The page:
It is because I think that a head of state committed to being a Christian monarch uniting both state and church is important, and God’s gift to us in the faith as we have received it, that this matters to me, and I suspect a lot of other people and something which in the past and still gives us a sense of being on a national mission to be directed in all we do by the King above all others. If the matter is left to the private conviction of a monarch who has not been brought up in the faith he/she promises to defend and promote, that nexus is broken.

  17. Catholic Mom says:


    I respect your connection to your monarchy and to your state religion, even though I myself don’t support either concept.

    I personally think that Christianity becoming the state religion of Rome under Constantine was probably one of the top five worst things that ever happened to the Western world and irreperable damage was done to Christianity as a result — the consequences of which are by no means past us.

    That said, once you go down a certain road, even if it’s not the road you should have chosen, it may be better not to try to turn back after some long travelling but rather try to get to your destination via the less-than-optional route you have taken.

    The relationship of the Church of England to the state while (in my opinion) very unhealthy for the Church, is clearly not comparable to the relationship between Church and State say 700 years ago. Trying to pick apart this or that particular element of the relationship at this point in time may actually do more harm than good.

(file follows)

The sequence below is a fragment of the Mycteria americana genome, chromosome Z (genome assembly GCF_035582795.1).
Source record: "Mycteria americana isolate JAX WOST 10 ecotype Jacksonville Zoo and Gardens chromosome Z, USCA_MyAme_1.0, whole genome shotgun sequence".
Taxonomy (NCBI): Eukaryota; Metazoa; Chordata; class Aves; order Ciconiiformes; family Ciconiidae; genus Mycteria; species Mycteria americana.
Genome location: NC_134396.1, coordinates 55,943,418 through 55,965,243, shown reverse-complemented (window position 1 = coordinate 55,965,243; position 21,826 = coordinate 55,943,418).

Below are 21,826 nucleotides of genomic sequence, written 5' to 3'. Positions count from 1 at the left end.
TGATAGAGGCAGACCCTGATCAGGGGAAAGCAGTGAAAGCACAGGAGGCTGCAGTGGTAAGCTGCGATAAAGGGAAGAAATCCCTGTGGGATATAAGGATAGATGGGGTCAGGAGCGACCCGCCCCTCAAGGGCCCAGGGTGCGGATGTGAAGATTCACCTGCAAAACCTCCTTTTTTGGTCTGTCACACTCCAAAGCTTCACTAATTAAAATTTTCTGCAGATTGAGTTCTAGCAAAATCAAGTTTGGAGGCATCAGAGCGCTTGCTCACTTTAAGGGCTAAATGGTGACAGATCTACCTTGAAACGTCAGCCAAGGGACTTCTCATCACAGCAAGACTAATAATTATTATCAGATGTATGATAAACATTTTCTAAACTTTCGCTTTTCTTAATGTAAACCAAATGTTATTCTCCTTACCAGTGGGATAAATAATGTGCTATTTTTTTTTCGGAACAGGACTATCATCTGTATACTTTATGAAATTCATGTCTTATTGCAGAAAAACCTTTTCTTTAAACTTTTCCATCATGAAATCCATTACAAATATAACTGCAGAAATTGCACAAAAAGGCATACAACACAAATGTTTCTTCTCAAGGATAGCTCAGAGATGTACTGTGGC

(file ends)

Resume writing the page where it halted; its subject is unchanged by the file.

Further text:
I still believe, however, that the Church of England would be relieved of a huge amount of unnecessary baggage which it is now dragging behind it, very much to its detriment, if it could be free of the chains that now tie it to the secular state. It would, however, be a far better thing for the Church itself to come to that realization and act on its own behalf and in its own interest in severing the connection rather than suffer the death of a thousand cuts at the hands of a secular political body.

    Since no Church, to my knowledge, has ever actually done such a thing (none seem capable of breaking the addiction to ecclesiastic power wielded via the state) that may not be possible and things may simply drift into a greater and greater state of entropy until the relationhip collapses. Ensuring that the monarch has at least a nominal connection to the Church of England is probably necessary to stave off that collapse for as long as possible.